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Plymouth-based Delt Shared Services Ltd (Delt) is a private company wholly owned by the Public Sector. It delivers a range of back-office support, including end-to-end IT service management and hosting of critical data and applications for local government and NHS clients, alongside payroll and pension administration services for local government, education and the private sector.
Around 7,000 Plymouth City Council and NEW Devon NHS end users rely on Delt technical infrastructure and support to deliver services to a population of approximately 900,000 local residents. Concerned only with providing services better, faster and cheaper than can be achieved with traditional in-house teams, Delt brings private sector agility and performance outcomes, underpinned by public sector ethics, to critical public service provision.
The Devon Sustainability and Transformation Plan (Devon STP) is one of 44 local initiatives tasked with encouraging a collaborative, systematic approach to delivering essential services for NHS and local government organisations. Over five years, it aims to transform local service delivery and ensure a comprehensive, sustainable strategy drives improvements in health, care and organisational efficiency.
Devon STP wanted to learn more about the economies of scale, process efficiencies and reduced complexity that can be achieved with a single shared service provider for the region’s critical IT systems. As an existing provider to many of the organisations involved in Devon STP, Delt had extensive knowledge of the current delivery models and was asked to create a strategy setting out how it could scale to meet such a demand.
“Delt was created by Plymouth City Council and Devon NHS back in 2014,” said Giles Letheren, Delt CEO. “We’ve been delivering IT services for multiple organisations across the region since, so we certainly knew the territory. It gave us a real insight into the specific requirements such a transformation would entail, and we knew from the off that although it would be a challenge, it was definitely achievable.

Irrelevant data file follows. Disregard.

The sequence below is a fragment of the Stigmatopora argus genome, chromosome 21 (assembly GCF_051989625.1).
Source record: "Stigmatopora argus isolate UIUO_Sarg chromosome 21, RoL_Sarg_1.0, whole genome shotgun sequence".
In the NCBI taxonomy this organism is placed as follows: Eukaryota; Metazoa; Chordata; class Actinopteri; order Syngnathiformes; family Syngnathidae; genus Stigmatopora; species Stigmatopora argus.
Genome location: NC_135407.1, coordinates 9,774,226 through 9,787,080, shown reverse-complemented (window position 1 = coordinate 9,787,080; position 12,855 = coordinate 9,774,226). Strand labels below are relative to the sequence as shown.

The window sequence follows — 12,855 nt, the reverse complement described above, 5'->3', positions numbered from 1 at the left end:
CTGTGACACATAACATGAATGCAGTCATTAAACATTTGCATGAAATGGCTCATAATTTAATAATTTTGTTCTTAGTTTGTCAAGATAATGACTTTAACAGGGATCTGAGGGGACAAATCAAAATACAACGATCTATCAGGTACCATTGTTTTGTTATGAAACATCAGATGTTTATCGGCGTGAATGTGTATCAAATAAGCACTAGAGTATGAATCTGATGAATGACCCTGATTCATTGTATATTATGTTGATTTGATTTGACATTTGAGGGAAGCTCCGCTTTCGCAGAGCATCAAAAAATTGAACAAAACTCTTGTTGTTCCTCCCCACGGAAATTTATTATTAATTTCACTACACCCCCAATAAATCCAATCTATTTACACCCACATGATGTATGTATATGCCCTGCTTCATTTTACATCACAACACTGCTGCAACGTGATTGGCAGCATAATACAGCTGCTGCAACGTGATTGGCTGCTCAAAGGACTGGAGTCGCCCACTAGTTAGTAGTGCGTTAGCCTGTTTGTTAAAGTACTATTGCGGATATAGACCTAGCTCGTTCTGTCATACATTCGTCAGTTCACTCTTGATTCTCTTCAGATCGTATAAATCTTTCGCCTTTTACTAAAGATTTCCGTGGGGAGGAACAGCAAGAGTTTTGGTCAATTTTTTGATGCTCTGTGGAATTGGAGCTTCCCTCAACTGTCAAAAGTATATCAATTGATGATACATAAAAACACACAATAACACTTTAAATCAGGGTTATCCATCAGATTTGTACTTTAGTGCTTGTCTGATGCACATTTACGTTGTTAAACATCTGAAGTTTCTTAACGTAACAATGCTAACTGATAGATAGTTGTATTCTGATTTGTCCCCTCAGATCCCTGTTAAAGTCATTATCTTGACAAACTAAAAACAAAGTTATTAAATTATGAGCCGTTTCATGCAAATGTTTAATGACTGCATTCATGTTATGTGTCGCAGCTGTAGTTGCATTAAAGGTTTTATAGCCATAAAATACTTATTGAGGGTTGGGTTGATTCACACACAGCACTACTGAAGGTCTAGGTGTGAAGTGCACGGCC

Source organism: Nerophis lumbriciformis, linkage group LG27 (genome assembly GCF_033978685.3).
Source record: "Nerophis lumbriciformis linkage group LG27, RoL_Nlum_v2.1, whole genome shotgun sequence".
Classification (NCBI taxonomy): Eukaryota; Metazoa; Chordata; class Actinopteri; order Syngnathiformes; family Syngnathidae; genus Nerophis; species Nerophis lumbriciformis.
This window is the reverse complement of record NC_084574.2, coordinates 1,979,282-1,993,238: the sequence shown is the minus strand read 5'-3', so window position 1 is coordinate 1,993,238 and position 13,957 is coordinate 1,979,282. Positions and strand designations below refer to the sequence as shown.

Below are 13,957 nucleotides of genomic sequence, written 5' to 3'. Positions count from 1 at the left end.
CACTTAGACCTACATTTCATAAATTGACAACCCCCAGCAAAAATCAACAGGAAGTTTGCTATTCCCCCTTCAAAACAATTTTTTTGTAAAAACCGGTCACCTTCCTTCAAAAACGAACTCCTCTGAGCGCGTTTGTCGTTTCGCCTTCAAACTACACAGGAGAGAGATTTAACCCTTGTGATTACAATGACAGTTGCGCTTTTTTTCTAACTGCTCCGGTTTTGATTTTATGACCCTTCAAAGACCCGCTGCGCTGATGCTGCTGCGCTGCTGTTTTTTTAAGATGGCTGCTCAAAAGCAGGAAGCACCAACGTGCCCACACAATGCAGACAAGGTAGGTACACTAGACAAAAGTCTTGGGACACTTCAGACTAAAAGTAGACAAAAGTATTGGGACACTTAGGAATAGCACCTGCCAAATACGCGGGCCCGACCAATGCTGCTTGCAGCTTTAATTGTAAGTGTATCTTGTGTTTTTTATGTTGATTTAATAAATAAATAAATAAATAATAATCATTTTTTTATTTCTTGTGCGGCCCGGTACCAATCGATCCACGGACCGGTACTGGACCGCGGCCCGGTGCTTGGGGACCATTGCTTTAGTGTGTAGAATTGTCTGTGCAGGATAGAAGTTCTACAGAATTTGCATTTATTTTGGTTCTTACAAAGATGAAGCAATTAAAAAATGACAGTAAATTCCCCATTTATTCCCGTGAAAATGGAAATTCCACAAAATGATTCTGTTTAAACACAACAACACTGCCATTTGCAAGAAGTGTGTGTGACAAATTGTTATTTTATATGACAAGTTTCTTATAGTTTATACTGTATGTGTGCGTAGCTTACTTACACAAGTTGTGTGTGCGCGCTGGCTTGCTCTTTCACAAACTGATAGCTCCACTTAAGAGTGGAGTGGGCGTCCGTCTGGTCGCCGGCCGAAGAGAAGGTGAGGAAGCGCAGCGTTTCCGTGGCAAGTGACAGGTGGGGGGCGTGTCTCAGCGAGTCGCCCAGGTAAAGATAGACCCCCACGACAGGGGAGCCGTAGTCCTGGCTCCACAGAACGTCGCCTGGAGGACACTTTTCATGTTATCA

“Devon STP includes eight NHS organisations and multiple local government sites. The potential for rationalising duplicated infrastructure and technology, as well as streamlining services, was clear to see from Delt’s perspective. We were confident that we could develop a strategy capable of underpinning significant improvements in back office systems and helping people collaborate more effectively - we just had to show Devon STP how it could be done.”
Softcat began working with Delt in April 2015 on a year-long implementation of a Microsoft Surface mobility solution for children’s social care field workers. Following that initial project, the relationship has developed and Softcat has delivered service desk and networking solutions as well as providing ongoing support services ever since.
“We developed a really positive working relationship with Softcat during those projects,” said Giles. “The people we’d worked with were tech-savvy and approachable and we knew that as a business it had a strong track record of successful transformation projects for public sector organisations.
“Discussions with Devon STP were ongoing for around eighteen months. As with any group made up of disparate organisations, there was much debate about the best way forward. A minority questioned the very feasibility of a single service provider being able to fulfil the requirements, given the complexity associated with the project. I felt we had to shift certain mindsets, and we thought Softcat could help us do just that.”
Giles reached out to his Softcat Account Manager, Alexander Longos, who in turn introduced him to James Seaman, Softcat’s Account Chief Technologist. James is a senior member of the Office of Chief Technologist Officer, (OCTO), Softcat’s consultancy and advisory service. More importantly, however, he had hands-on experience of implementing a similarly complex project in the North of England.